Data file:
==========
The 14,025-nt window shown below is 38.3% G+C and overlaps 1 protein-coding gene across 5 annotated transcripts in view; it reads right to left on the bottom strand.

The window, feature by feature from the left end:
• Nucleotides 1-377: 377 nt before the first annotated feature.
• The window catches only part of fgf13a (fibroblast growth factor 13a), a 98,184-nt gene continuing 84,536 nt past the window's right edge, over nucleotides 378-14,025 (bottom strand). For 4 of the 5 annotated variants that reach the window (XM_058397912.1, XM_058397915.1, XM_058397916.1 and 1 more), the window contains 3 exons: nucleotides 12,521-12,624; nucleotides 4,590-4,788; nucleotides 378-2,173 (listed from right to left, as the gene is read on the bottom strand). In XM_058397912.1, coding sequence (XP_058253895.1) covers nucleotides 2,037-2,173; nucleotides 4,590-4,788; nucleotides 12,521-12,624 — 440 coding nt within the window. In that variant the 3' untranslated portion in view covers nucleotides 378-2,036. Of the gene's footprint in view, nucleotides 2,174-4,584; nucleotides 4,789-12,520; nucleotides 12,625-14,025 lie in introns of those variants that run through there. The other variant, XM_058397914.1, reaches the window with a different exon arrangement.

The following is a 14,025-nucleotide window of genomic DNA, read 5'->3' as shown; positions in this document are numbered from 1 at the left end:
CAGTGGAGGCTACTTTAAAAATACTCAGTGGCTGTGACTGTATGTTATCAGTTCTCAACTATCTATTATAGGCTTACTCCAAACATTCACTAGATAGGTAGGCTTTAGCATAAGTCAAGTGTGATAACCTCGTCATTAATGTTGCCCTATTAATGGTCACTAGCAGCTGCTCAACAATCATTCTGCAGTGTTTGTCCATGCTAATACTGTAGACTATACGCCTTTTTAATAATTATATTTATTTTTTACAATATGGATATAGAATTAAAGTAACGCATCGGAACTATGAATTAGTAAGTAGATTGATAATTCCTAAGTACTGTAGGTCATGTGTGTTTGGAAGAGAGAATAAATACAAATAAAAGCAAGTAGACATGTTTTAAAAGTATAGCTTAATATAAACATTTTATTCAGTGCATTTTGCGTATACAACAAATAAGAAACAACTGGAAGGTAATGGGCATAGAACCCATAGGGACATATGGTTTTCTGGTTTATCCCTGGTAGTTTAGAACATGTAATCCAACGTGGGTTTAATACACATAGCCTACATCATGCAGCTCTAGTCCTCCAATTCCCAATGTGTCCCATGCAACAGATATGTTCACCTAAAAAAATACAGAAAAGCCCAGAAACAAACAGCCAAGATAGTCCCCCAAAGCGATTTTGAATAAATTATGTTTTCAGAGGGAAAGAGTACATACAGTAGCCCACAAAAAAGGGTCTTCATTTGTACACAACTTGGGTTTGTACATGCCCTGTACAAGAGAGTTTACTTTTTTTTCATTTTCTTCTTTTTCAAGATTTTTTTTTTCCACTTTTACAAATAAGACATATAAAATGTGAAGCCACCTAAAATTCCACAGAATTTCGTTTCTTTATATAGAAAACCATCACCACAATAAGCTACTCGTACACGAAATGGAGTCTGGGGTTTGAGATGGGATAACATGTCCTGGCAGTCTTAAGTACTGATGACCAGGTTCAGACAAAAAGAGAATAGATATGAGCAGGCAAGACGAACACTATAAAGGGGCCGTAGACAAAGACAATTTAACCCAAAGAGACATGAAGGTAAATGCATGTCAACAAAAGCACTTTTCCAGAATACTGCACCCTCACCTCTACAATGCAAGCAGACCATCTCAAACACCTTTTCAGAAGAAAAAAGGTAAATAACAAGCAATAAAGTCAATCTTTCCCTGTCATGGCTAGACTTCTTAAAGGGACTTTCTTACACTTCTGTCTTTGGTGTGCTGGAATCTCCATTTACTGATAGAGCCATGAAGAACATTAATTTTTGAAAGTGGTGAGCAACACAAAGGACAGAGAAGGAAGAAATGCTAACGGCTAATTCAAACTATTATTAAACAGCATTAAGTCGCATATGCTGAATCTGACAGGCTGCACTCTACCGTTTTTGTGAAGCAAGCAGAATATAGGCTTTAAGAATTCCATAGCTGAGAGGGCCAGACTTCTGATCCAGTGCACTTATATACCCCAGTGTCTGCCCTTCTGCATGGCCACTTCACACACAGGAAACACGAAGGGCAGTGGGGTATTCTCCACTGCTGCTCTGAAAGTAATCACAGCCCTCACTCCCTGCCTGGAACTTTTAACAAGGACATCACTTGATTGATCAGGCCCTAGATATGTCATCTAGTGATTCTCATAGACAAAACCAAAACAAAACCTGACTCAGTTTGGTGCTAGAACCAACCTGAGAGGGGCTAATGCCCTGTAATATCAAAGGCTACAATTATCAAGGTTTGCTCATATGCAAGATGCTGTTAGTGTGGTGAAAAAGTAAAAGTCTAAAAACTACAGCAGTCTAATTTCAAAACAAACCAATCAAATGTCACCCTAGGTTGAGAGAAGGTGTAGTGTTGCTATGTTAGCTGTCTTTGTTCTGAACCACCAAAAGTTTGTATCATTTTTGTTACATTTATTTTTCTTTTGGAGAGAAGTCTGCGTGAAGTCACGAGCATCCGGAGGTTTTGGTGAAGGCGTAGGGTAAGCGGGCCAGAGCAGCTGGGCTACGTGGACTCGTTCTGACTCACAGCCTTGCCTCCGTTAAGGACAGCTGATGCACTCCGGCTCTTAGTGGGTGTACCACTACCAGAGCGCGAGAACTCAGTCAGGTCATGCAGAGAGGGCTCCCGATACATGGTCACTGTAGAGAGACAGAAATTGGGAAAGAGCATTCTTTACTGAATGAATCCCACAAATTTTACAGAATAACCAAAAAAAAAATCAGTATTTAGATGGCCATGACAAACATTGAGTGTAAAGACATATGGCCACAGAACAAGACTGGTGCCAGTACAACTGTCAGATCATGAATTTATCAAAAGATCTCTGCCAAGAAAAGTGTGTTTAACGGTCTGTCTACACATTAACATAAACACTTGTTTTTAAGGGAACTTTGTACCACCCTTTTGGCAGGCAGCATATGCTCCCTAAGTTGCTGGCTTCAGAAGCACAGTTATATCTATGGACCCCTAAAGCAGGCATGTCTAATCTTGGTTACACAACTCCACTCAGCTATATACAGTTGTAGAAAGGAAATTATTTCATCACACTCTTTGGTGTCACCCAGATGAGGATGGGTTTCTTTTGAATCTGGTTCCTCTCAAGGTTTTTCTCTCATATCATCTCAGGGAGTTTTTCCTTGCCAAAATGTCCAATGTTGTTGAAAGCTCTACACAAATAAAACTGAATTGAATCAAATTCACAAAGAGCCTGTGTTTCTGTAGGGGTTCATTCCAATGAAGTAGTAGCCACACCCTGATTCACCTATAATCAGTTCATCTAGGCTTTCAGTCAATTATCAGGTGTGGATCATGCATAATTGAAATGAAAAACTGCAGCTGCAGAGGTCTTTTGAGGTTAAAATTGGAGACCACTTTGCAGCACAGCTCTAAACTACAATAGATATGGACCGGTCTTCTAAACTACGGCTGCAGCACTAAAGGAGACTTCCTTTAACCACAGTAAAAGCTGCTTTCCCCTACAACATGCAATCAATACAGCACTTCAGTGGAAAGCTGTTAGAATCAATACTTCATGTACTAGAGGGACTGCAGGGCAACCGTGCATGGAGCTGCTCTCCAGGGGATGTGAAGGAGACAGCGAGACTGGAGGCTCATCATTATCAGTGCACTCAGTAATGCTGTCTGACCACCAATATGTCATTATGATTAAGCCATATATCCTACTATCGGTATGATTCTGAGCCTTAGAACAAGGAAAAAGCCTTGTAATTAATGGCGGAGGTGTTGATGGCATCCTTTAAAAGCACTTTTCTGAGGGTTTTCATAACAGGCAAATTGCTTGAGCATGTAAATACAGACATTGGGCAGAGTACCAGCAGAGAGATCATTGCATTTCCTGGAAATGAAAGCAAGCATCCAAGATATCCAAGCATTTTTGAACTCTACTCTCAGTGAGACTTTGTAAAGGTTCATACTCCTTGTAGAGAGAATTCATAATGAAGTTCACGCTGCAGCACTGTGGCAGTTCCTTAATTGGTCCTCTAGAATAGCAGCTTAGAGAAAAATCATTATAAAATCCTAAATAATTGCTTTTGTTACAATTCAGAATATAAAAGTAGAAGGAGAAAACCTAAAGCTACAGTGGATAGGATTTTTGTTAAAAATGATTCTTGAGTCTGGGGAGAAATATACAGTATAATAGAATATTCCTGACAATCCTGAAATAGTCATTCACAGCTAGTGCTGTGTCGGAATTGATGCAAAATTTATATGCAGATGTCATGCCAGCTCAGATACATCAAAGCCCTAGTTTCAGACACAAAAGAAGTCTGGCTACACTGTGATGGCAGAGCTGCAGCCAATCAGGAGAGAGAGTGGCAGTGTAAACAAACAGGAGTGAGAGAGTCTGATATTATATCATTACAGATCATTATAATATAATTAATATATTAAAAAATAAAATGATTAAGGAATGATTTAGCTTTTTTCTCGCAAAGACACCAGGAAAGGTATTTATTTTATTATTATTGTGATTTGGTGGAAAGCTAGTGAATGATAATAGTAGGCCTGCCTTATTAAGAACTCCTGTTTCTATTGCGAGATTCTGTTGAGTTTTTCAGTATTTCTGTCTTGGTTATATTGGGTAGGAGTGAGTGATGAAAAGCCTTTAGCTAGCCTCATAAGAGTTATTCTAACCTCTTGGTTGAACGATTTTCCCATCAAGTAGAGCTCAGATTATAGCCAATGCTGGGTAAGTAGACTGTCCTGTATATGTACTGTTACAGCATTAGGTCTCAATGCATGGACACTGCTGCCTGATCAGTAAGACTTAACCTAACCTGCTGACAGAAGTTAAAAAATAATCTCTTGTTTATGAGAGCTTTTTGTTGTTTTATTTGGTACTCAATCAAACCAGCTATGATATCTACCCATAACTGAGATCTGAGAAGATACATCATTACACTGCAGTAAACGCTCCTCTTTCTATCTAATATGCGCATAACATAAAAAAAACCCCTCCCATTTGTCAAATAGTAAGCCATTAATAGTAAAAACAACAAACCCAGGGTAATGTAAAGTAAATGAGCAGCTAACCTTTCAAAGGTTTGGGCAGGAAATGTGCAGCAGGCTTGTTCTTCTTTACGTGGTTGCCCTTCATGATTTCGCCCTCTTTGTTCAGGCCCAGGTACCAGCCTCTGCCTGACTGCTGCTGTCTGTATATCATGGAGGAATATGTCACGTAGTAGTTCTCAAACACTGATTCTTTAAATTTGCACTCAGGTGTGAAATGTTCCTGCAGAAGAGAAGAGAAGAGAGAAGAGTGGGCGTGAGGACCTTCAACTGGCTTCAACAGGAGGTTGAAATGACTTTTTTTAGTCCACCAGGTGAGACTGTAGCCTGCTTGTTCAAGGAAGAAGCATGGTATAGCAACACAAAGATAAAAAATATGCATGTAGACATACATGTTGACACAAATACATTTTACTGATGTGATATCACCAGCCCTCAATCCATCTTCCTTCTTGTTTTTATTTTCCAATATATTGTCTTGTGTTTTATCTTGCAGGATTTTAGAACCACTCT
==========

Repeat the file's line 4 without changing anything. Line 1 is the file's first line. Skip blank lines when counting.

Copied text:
• The window catches only part of fgf13a (fibroblast growth factor 13a), a 98,184-nt gene continuing 84,536 nt past the window's right edge, over nucleotides 378-14,025 (bottom strand). For 4 of the 5 annotated variants that reach the window (XM_058397912.1, XM_058397915.1, XM_058397916.1 and 1 more), the window contains 3 exons: nucleotides 12,521-12,624; nucleotides 4,590-4,788; nucleotides 378-2,173 (listed from right to left, as the gene is read on the bottom strand). In XM_058397912.1, coding sequence (XP_058253895.1) covers nucleotides 2,037-2,173; nucleotides 4,590-4,788; nucleotides 12,521-12,624 — 440 coding nt within the window. In that variant the 3' untranslated portion in view covers nucleotides 378-2,036. Of the gene's footprint in view, nucleotides 2,174-4,584; nucleotides 4,789-12,520; nucleotides 12,625-14,025 lie in introns of those variants that run through there. The other variant, XM_058397914.1, reaches the window with a different exon arrangement.